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Investors keep an eye on rising rates

Investors keep an eye on rising rates

July 8, 2014 - Investor confidence in the commercial property market pulled back slightly in the June 2014 quarter from the record highs achieved in late 2013 and early 2014, a Colliers International survey shows.

The level of confidence in New Zealand was a net positive 25% in the June 2014 quarter, down from 28% in the March quarter, and a record 31% in December. Confidence is now level with September 2013.

“Overall, there is a lot of optimism about the financial returns available from commercial property, but investors are keeping a close eye on the impact that rising interest rates will have on their debt servicing capability and tenant cash flows,” says Chris Dibble, Colliers International’s national research manager. “With 75 basis points of rises in the official cash rate (OCR) in the last six months, and more expected to follow, investors will need to focus on the underlying fundamentals of investment purchasing, considering quality of location and tenancy covenants, add-value opportunities, and their own financial situation.”

Auckland investors remain the most confident in the country, with a net positive 52%, a reflection of the positive population, employment and business environment that provides for just over a third of the country’s total economic output.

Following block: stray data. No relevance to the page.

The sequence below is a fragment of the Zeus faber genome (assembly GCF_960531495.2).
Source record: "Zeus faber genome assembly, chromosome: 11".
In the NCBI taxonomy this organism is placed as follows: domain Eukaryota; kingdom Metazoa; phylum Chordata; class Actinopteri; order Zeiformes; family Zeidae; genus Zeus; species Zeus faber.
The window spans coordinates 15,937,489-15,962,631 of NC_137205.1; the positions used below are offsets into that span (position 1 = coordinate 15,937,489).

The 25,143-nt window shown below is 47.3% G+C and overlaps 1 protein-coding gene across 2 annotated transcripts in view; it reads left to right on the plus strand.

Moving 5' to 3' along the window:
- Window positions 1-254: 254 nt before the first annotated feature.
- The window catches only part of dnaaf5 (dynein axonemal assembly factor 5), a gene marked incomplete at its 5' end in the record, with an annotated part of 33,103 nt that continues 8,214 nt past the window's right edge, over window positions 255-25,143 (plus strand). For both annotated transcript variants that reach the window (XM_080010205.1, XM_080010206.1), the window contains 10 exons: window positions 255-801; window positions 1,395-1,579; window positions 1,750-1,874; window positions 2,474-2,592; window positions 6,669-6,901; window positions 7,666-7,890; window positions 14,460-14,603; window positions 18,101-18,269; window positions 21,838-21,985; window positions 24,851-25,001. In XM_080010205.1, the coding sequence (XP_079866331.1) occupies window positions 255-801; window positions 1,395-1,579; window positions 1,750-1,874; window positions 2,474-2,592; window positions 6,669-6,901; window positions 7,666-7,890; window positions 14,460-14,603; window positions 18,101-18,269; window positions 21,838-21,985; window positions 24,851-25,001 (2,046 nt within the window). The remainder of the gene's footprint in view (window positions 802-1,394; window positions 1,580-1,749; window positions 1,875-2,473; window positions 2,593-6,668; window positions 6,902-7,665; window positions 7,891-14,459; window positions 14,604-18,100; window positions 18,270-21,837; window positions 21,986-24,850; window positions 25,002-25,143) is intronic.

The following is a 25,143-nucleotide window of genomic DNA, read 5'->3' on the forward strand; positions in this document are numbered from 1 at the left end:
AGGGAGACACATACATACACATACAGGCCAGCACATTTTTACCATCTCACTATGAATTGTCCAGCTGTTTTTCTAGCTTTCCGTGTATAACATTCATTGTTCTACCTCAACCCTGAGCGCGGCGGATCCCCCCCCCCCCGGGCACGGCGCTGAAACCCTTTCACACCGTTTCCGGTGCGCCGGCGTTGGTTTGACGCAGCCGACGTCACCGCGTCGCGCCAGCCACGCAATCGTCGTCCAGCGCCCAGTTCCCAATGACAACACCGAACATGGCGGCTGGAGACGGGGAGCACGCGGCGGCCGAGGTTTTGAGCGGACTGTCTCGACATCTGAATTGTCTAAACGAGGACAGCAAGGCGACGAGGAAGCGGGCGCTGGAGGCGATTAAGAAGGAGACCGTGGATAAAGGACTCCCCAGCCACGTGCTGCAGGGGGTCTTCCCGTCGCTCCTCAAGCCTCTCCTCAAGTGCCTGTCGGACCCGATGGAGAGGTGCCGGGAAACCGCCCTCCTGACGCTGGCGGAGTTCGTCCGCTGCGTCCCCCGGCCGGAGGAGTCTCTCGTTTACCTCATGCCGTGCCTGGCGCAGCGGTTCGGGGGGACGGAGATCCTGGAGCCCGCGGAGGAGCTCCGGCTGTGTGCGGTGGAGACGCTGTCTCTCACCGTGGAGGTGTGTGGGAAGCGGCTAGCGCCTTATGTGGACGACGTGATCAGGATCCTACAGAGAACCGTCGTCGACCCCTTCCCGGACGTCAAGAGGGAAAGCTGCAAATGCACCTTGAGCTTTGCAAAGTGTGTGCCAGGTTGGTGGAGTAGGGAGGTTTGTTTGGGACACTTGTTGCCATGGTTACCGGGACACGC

Following Auckland, the next highest confidence level was recorded in Queenstown (48%), which continues to benefit from increasing population and tourism growth. Other centres with strong investor confidence include Christchurch (41%), Tauranga/Mt Maunganui (36%) and Hamilton (25%).

Despite the high levels of optimism, investor confidence is down in each of these areas compared to last quarter. Only two of the 11 centres surveyed showed a rise in confidence over the last three months, in Napier/Hastings and Palmerston North. Hamilton and Tauranga/Mt Maunganui recorded increases year on year.

“The growing number of commercial sales recorded over the last five years is likely to slow over the next year as investors become more discerning in their investment selection criteria, reducing the overall number of properties sold. However, this is unlikely to impact values, with properties that show solid passive returns or add-value opportunity still being chased by a growing pool of investors. Our latest publications show forecasts of value growth in many main centres, especially at the top-end of the market given the focus on quality from both investors and tenants,” says Dibble.

Just under 3,700 responses were used to construct the survey results.


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